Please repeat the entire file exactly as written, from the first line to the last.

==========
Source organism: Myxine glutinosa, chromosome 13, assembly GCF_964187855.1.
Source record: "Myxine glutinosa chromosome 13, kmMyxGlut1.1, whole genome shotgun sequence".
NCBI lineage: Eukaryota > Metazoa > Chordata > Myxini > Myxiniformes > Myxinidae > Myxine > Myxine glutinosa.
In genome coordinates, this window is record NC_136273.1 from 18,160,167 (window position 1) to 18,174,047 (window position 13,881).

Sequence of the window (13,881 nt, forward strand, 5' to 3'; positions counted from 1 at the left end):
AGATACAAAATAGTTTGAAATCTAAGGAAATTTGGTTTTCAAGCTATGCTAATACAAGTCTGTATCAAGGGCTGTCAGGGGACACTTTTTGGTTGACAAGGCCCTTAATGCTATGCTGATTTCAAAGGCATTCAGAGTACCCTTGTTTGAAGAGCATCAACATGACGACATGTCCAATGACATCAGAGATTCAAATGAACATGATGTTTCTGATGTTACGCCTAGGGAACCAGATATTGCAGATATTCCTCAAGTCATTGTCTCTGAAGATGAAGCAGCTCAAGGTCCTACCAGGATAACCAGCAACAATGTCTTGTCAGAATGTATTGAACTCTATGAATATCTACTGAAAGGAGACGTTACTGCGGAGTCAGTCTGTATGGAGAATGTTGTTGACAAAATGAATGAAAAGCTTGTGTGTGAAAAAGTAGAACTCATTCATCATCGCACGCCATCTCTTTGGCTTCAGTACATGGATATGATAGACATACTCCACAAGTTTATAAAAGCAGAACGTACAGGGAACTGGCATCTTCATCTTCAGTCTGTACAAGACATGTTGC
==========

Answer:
Source organism: Myxine glutinosa, chromosome 13, assembly GCF_964187855.1.
Source record: "Myxine glutinosa chromosome 13, kmMyxGlut1.1, whole genome shotgun sequence".
NCBI lineage: Eukaryota > Metazoa > Chordata > Myxini > Myxiniformes > Myxinidae > Myxine > Myxine glutinosa.
In genome coordinates, this window is record NC_136273.1 from 18,160,167 (window position 1) to 18,174,047 (window position 13,881).

Sequence of the window (13,881 nt, forward strand, 5' to 3'; positions counted from 1 at the left end):
AGATACAAAATAGTTTGAAATCTAAGGAAATTTGGTTTTCAAGCTATGCTAATACAAGTCTGTATCAAGGGCTGTCAGGGGACACTTTTTGGTTGACAAGGCCCTTAATGCTATGCTGATTTCAAAGGCATTCAGAGTACCCTTGTTTGAAGAGCATCAACATGACGACATGTCCAATGACATCAGAGATTCAAATGAACATGATGTTTCTGATGTTACGCCTAGGGAACCAGATATTGCAGATATTCCTCAAGTCATTGTCTCTGAAGATGAAGCAGCTCAAGGTCCTACCAGGATAACCAGCAACAATGTCTTGTCAGAATGTATTGAACTCTATGAATATCTACTGAAAGGAGACGTTACTGCGGAGTCAGTCTGTATGGAGAATGTTGTTGACAAAATGAATGAAAAGCTTGTGTGTGAAAAAGTAGAACTCATTCATCATCGCACGCCATCTCTTTGGCTTCAGTACATGGATATGATAGACATACTCCACAAGTTTATAAAAGCAGAACGTACAGGGAACTGGCATCTTCATCTTCAGTCTGTACAAGACATGTTGC